"Football was a way of life in the1940s and 1950s and same as today you accepted things as they were and tried to make the best of the opportunities. Remember, in my days there were no replacements and if the goalkeeper got injured he usually ended up on the wing. We had no gloves, the leather balls were heavy and our 'Tottenham Hotspur' boots that protected your ankles were so big they looked like work boots.
"The only time in my career that I had cut-away boots was after the 1956 Olympic Games when a German player, who was after some spare cash, gave me his boots for five pounds. The boots were quite a hit.
"Those days we were all rank amateurs and the one big problem we had was our lack of ball control. I was always known as the longest kicker in the game so the long ball was very much part and parcel of my game."
You spent most of your career with Granville Magpies. Which were the big teams in the Sydney competition from the mid-1940s to mid-1950s?
"Leichhardt, Gladesville, Auburn, Canterbury, Corrimal, Cessnock, Adamstown, Wallsend were the most prominent clubs of the period."
Goalkeepers were given little or no protection in your days. Were you ever badly hurt?
"I had a broken wrist from being knocked from a high position and in a 'Test' match against South Africa in Newcastle I went up for a high ball and their winger came in underneath me and almost broke my shoulder. I still feel the effects of that injury today."
What were your strengths?
"My agility and anticipation. As I said before, possession was not the be-all and end-all as it is today so my long clearances came in very handy."
Your first 'international' match against a South China XI in 1953 was a special moment in your career on two fronts, right?
"I was on the verge of selection for the national team and after a strong trial match I got the nod. There were no emails or text messages those days so I only found out I was selected by going to the city with my dad and buying the paper and my name was on the list, which was fantastic.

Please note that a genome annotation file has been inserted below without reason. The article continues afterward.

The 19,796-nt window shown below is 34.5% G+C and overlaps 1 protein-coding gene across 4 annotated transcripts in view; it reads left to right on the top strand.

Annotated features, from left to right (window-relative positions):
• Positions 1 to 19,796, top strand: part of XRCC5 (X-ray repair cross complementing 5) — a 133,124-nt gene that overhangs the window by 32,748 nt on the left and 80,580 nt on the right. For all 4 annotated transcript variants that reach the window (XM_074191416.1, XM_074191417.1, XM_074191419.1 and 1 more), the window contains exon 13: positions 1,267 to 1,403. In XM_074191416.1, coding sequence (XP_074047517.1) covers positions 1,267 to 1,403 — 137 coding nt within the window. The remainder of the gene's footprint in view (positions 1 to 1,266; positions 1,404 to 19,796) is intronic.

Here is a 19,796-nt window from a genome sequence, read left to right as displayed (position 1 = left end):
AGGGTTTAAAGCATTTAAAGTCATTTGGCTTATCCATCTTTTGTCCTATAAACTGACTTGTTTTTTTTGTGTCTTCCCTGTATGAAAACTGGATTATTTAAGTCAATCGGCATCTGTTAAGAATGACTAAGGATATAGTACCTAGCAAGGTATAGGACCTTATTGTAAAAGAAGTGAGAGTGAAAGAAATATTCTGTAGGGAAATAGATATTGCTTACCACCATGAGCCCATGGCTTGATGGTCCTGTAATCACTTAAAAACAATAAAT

"The match against the Chinese in Newcastle was almost 30 years to the day after my dad had played against the same 'country' in Sydney so it was a classic case of history repeating itself."
You and Ron Lord were the top contenders for the No 1 jersey at the1956 Olympics in Melbourne. Why did they go with Lord, who remains to this day one of your best mates?
"The preliminary squad was picked by the Australian selectors and we toured every state, playing 11 matches in all. I played in all matches and I did well. But when it came to naming the final team for the tournament after a few more lead-up matches Ron was deemed by our manager as the better goalkeeper and I missed out. I ended up watching the two games against India and Japan from the stands because there were no replacements those days. If you did not start you would not play. I could not even be part of the action by sitting on the bench."
Which was the best memory of your career?
"Probably standing in the outfield with my father before I played in my first 'international'. It made me realise I was following in my dad's footsteps. That memory still makes me rather emotional."
Football has improved a lot on many fronts since your pioneering days. Do you like today's game?
"The modern possession game does not generate too much excitement as far as I'm concerned. Spectators pay big money to see some action not a never-ending sequence of passing sideways and even backwards. They want to see shots, saves and goals. Watching the modern game does frustrate me sometimes.
"Also there are so many young players with great talent that are wallowing in the lower levels of the game without being given an opportunity to play in the national league. We spend millions to bring in stars who come here for a year or two, thrill us for a few moments then go back home. We should be nurturing our own kids and providing them with a proper pathway to success that would benefit our game in the long run."
Finally, who were the best players you have played with and against?
"I would say Len Quested, an English inside-left who was my teammate at Auburn in the late 1950s. Austrian halfback Gerhard Hanappi was the finest player I faced in my career. He toured Australia with Rapid Vienna in 1955."
BILL HENDERSON FACTFILE
1953-1956: Australia (6 matches)